Joss Delage

Recommended TV series?

41 posts in this topic

My recommendation follows on the heels of those who suggested Arrested Development. The Australian sitcom Kath & Kim (not the awful American version that got cancelled recently) is very funny and doesn't require intimate understanding of Australian culture - though some things will be confusing. The show is irreverent and sometimes a touch vulgar, but like many things to come out of Australia, it is primarily a satire.

The show is available on PAL DVDs only, but a lot of DVD players in North America can read those discs now.

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I highly recommend the new reality series "Pitchmen" (http://dsc.discovery.com/tv/pitchmen/pitchmen.html). It follows the very entertaining Billy Mays and Andrew Sullivan (you'll recognize them instantly). But, what's surprising about the show is that each episode shows real-life entrepreneurs struggle to make their dreams real. i.e. it shows American Business in a positive light. It shows the pursuit of success in a positive light.

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One show I really enjoyed as a kid was Quantum Leap, although I don't think I would like it as much if I first saw it as an adult. I've always liked Scott Bakula. Another actor I like is Patrick McGoohan. I have a couple seasons of Secret Agent aka Danger Man, as well as The Prisoner.

Although -The Prisoner- was a bit "over the top" at times, it was very avant guard and very imaginative. There is one episode you might want to check out: -Hammer into Anvil- with Patrick Carghill as #2. It was a hymn to justice. The characterization of #2 as a bully and a coward was something that Ayn Rand might have written.

Bob Kolker

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Well, I'm done with the 4 (or is that 3.5) seasons of Heroes. Very good show, in my humble opinion.

I have downloaded the first 3 episodes of Doll House.

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Reaper -- always better than you expect. A sleeper classic.

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To Bob Kolker: Thanks for the Prisoner episode recommendation. The Prisoner is my favorite television show, ever, and I'd like to get a DVD collection of it that includes "Hammer into Anvil".

And I agree with you, Thoyd, that the original Star Trek series was far superior to the ones that followed. The original had better writing, excellent dialogue, better situations, and, most importantly, more three-dimensional character development. Almost all of the episodes of the subsequent series have writing that deals in alot of non-essentials, dialogue that's filled with "scientific" double-talk or silly witticisms, situations that are metaphysically impossible in reality (no matter what part of the universe you are in), and characters that have only the most superficial of defining characteristics. Also, these series contain alot of liberal, socialist messages to the point that it gets nauseating. And I have found none of the films to be very good, and a number of them are just plain bad, such as Nemesis. (The prequel that just came out, Star Trek, is not too bad. It's certainly better than probably any of the other movies, but that's not saying much.)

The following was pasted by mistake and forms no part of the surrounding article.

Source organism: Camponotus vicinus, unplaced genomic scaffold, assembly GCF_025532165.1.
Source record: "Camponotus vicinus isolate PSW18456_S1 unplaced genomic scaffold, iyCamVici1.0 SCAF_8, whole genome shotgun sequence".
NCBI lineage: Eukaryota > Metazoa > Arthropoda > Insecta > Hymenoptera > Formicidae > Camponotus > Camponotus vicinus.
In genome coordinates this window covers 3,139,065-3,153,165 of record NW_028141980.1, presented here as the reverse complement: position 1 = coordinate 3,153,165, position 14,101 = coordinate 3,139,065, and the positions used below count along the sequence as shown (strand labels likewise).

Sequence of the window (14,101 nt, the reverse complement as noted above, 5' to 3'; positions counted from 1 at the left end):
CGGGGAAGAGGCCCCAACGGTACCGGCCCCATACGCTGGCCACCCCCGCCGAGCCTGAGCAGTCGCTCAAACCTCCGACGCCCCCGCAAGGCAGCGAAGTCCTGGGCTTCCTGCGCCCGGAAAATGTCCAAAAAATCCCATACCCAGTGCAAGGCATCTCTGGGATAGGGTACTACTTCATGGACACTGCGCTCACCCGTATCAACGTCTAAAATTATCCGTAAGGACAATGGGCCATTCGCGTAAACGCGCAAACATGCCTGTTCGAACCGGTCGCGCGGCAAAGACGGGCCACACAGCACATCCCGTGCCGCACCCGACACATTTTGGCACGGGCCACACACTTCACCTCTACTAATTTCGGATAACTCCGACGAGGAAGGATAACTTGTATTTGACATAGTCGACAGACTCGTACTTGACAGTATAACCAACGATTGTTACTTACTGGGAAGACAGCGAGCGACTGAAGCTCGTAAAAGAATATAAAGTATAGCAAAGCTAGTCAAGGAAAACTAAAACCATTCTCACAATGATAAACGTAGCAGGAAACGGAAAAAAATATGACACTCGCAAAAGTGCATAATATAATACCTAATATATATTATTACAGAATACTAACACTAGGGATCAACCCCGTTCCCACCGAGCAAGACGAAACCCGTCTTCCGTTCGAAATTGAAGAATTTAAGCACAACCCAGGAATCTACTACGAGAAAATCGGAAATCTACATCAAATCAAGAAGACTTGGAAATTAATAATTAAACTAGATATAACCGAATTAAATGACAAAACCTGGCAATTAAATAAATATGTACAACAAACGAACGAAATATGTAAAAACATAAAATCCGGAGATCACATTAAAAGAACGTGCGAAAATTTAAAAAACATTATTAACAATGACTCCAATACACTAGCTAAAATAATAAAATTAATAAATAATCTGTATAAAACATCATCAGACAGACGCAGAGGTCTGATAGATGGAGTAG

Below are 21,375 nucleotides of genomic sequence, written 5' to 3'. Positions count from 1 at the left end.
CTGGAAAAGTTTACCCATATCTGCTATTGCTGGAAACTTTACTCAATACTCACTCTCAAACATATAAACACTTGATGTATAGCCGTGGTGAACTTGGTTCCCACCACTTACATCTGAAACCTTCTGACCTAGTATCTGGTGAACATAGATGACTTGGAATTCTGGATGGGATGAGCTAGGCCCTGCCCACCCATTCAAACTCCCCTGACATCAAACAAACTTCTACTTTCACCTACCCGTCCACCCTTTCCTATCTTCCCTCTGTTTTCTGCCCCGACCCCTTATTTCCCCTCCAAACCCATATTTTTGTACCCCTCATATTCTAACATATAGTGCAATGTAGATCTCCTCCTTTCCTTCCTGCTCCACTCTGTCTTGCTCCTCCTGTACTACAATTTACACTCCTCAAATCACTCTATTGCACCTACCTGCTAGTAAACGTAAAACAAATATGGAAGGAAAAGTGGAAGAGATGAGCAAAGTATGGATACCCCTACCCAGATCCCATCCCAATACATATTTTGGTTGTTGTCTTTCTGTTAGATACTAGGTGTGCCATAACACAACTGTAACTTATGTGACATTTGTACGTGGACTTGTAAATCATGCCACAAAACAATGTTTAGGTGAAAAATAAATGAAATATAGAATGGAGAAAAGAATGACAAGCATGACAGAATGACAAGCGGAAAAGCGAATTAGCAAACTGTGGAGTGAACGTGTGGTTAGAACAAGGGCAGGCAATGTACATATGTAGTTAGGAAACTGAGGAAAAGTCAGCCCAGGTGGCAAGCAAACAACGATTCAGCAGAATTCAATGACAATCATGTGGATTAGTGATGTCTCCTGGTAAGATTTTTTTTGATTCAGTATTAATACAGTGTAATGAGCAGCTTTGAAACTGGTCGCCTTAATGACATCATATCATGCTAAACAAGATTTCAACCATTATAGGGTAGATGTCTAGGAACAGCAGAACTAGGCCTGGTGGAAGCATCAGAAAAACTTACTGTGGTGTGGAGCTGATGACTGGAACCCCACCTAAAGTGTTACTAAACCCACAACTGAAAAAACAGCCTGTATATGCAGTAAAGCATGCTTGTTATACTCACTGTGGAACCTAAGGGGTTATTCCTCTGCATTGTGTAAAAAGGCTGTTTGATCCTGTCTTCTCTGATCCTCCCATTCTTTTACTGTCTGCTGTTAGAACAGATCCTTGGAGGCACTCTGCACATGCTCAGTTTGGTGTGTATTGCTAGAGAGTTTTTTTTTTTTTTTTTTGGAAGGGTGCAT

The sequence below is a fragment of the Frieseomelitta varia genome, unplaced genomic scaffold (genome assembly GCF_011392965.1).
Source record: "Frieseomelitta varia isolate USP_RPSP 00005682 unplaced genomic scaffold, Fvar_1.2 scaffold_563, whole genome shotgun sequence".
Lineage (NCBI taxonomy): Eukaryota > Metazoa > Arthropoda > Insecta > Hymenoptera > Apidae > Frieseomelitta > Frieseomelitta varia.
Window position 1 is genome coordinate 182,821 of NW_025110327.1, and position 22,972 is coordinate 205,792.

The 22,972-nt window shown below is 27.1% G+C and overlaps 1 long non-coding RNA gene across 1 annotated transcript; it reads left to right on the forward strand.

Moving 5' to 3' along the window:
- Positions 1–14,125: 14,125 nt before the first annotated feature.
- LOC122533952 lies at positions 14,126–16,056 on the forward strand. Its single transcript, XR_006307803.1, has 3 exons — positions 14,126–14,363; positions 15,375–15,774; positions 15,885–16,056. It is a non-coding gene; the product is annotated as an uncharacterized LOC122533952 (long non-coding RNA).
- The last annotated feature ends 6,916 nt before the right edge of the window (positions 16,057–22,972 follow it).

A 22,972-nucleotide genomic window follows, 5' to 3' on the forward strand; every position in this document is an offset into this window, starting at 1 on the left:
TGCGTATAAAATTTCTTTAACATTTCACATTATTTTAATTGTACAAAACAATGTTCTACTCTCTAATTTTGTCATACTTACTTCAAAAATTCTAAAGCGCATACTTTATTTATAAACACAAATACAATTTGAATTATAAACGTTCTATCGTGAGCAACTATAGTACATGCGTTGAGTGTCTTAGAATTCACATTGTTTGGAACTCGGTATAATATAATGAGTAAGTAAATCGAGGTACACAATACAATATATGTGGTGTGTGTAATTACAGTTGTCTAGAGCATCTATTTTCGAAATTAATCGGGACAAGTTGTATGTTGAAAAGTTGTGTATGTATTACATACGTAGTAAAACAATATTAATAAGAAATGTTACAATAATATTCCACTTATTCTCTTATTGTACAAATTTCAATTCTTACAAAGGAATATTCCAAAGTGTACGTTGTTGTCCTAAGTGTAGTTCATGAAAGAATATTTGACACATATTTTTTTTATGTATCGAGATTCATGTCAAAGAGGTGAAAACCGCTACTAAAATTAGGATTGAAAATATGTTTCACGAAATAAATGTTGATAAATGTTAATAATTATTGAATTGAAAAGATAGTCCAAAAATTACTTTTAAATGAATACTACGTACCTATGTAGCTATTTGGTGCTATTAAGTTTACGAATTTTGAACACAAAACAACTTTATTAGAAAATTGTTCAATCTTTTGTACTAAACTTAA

If I were to recommend TV series (from the ones I've seen) to someone else, I would suggest:

1--The Fugitive (the original, from the 1960's)

2--Hawaii Five-O

3--Star Trek (the original, of course)

4--The Twilight Zone (the original series)

5--24 (the first few seasons)

6--The Rifleman

(As I say, The Prisoner is my favorite, but someone else might be put-off by it.)

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Almost all of the episodes of the subsequent series have writing that deals in alot of non-essentials, dialogue that's filled with "scientific" double-talk or silly witticisms, situations that are metaphysically impossible in reality (no matter what part of the universe you are in), and characters that have only the most superficial of defining characteristics. Also, these series contain alot of liberal, socialist messages to the point that it gets nauseating.